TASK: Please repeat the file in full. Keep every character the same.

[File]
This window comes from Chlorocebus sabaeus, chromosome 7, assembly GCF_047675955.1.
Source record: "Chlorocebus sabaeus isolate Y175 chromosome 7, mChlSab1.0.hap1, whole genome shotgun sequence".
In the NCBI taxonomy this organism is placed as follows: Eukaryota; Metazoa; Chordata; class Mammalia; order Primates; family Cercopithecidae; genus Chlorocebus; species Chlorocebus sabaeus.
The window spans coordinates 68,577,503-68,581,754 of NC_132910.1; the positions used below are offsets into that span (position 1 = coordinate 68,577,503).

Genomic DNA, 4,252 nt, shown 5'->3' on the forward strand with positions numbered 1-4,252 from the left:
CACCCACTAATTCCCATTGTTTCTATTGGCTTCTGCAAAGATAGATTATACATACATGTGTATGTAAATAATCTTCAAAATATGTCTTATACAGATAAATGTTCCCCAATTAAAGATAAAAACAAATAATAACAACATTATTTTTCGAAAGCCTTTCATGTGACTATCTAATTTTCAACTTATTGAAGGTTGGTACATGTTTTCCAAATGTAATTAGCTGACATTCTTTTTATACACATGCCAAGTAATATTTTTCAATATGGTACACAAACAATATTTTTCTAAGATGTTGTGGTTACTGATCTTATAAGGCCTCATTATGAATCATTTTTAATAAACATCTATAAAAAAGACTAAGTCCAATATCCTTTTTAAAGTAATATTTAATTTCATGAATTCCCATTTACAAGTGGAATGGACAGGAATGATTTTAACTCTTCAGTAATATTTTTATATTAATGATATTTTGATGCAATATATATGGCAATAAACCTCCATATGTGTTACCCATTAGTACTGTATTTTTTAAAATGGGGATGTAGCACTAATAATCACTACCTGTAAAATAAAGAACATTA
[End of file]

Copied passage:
This window comes from Chlorocebus sabaeus, chromosome 7, assembly GCF_047675955.1.
Source record: "Chlorocebus sabaeus isolate Y175 chromosome 7, mChlSab1.0.hap1, whole genome shotgun sequence".
In the NCBI taxonomy this organism is placed as follows: Eukaryota; Metazoa; Chordata; class Mammalia; order Primates; family Cercopithecidae; genus Chlorocebus; species Chlorocebus sabaeus.
The window spans coordinates 68,577,503-68,581,754 of NC_132910.1; the positions used below are offsets into that span (position 1 = coordinate 68,577,503).

Genomic DNA, 4,252 nt, shown 5'->3' on the forward strand with positions numbered 1-4,252 from the left:
CACCCACTAATTCCCATTGTTTCTATTGGCTTCTGCAAAGATAGATTATACATACATGTGTATGTAAATAATCTTCAAAATATGTCTTATACAGATAAATGTTCCCCAATTAAAGATAAAAACAAATAATAACAACATTATTTTTCGAAAGCCTTTCATGTGACTATCTAATTTTCAACTTATTGAAGGTTGGTACATGTTTTCCAAATGTAATTAGCTGACATTCTTTTTATACACATGCCAAGTAATATTTTTCAATATGGTACACAAACAATATTTTTCTAAGATGTTGTGGTTACTGATCTTATAAGGCCTCATTATGAATCATTTTTAATAAACATCTATAAAAAAGACTAAGTCCAATATCCTTTTTAAAGTAATATTTAATTTCATGAATTCCCATTTACAAGTGGAATGGACAGGAATGATTTTAACTCTTCAGTAATATTTTTATATTAATGATATTTTGATGCAATATATATGGCAATAAACCTCCATATGTGTTACCCATTAGTACTGTATTTTTTAAAATGGGGATGTAGCACTAATAATCACTACCTGTAAAATAAAGAACATTA